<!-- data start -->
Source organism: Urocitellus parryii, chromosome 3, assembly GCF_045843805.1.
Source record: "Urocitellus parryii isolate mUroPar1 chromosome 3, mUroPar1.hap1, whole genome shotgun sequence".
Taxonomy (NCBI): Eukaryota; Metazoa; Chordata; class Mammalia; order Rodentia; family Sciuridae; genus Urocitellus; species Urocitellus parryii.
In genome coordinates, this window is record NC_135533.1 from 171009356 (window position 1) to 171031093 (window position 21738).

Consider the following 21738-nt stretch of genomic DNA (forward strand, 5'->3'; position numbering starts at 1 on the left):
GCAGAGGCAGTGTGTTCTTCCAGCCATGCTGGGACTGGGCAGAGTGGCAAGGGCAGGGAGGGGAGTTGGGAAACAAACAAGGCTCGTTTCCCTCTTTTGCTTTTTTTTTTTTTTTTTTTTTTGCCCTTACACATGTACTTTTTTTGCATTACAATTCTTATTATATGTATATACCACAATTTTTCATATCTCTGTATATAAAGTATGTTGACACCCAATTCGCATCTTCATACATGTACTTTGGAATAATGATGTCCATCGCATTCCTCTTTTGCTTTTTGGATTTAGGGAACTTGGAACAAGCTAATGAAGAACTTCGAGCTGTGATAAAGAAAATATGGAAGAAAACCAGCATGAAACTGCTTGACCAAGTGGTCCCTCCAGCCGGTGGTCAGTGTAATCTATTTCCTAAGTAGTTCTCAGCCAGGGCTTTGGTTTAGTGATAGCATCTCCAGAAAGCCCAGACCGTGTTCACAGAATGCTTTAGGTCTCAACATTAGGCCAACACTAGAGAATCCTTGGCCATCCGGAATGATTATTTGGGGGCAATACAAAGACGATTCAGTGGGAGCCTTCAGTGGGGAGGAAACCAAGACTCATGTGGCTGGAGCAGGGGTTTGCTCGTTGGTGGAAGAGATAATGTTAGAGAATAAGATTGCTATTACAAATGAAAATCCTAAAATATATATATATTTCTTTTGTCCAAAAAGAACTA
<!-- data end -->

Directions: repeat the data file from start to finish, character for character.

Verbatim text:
Source organism: Urocitellus parryii, chromosome 3, assembly GCF_045843805.1.
Source record: "Urocitellus parryii isolate mUroPar1 chromosome 3, mUroPar1.hap1, whole genome shotgun sequence".
Taxonomy (NCBI): Eukaryota; Metazoa; Chordata; class Mammalia; order Rodentia; family Sciuridae; genus Urocitellus; species Urocitellus parryii.
In genome coordinates, this window is record NC_135533.1 from 171009356 (window position 1) to 171031093 (window position 21738).

Consider the following 21738-nt stretch of genomic DNA (forward strand, 5'->3'; position numbering starts at 1 on the left):
GCAGAGGCAGTGTGTTCTTCCAGCCATGCTGGGACTGGGCAGAGTGGCAAGGGCAGGGAGGGGAGTTGGGAAACAAACAAGGCTCGTTTCCCTCTTTTGCTTTTTTTTTTTTTTTTTTTTTTGCCCTTACACATGTACTTTTTTTGCATTACAATTCTTATTATATGTATATACCACAATTTTTCATATCTCTGTATATAAAGTATGTTGACACCCAATTCGCATCTTCATACATGTACTTTGGAATAATGATGTCCATCGCATTCCTCTTTTGCTTTTTGGATTTAGGGAACTTGGAACAAGCTAATGAAGAACTTCGAGCTGTGATAAAGAAAATATGGAAGAAAACCAGCATGAAACTGCTTGACCAAGTGGTCCCTCCAGCCGGTGGTCAGTGTAATCTATTTCCTAAGTAGTTCTCAGCCAGGGCTTTGGTTTAGTGATAGCATCTCCAGAAAGCCCAGACCGTGTTCACAGAATGCTTTAGGTCTCAACATTAGGCCAACACTAGAGAATCCTTGGCCATCCGGAATGATTATTTGGGGGCAATACAAAGACGATTCAGTGGGAGCCTTCAGTGGGGAGGAAACCAAGACTCATGTGGCTGGAGCAGGGGTTTGCTCGTTGGTGGAAGAGATAATGTTAGAGAATAAGATTGCTATTACAAATGAAAATCCTAAAATATATATATATTTCTTTTGTCCAAAAAGAACTA